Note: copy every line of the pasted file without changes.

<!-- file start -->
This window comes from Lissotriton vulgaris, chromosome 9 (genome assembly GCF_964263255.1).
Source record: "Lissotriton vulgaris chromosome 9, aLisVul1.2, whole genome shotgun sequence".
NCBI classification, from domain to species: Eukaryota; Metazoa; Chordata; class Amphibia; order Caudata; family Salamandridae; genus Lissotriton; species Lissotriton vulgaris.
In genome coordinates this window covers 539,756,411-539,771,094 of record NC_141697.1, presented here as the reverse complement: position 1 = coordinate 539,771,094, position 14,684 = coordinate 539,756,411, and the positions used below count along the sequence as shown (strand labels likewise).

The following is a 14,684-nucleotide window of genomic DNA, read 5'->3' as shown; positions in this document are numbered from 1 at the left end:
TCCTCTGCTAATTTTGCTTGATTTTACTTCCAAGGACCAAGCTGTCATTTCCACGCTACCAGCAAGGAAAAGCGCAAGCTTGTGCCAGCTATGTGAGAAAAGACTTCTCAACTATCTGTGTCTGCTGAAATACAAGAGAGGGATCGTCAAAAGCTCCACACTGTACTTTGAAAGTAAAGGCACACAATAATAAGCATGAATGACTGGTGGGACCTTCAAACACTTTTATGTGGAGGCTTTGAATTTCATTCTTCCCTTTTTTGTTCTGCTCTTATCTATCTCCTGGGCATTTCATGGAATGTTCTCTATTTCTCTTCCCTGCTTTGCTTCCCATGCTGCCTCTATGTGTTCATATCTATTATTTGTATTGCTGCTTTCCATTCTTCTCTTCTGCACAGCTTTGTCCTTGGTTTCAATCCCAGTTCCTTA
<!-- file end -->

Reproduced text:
This window comes from Lissotriton vulgaris, chromosome 9 (genome assembly GCF_964263255.1).
Source record: "Lissotriton vulgaris chromosome 9, aLisVul1.2, whole genome shotgun sequence".
NCBI classification, from domain to species: Eukaryota; Metazoa; Chordata; class Amphibia; order Caudata; family Salamandridae; genus Lissotriton; species Lissotriton vulgaris.
In genome coordinates this window covers 539,756,411-539,771,094 of record NC_141697.1, presented here as the reverse complement: position 1 = coordinate 539,771,094, position 14,684 = coordinate 539,756,411, and the positions used below count along the sequence as shown (strand labels likewise).

The following is a 14,684-nucleotide window of genomic DNA, read 5'->3' as shown; positions in this document are numbered from 1 at the left end:
TCCTCTGCTAATTTTGCTTGATTTTACTTCCAAGGACCAAGCTGTCATTTCCACGCTACCAGCAAGGAAAAGCGCAAGCTTGTGCCAGCTATGTGAGAAAAGACTTCTCAACTATCTGTGTCTGCTGAAATACAAGAGAGGGATCGTCAAAAGCTCCACACTGTACTTTGAAAGTAAAGGCACACAATAATAAGCATGAATGACTGGTGGGACCTTCAAACACTTTTATGTGGAGGCTTTGAATTTCATTCTTCCCTTTTTTGTTCTGCTCTTATCTATCTCCTGGGCATTTCATGGAATGTTCTCTATTTCTCTTCCCTGCTTTGCTTCCCATGCTGCCTCTATGTGTTCATATCTATTATTTGTATTGCTGCTTTCCATTCTTCTCTTCTGCACAGCTTTGTCCTTGGTTTCAATCCCAGTTCCTTA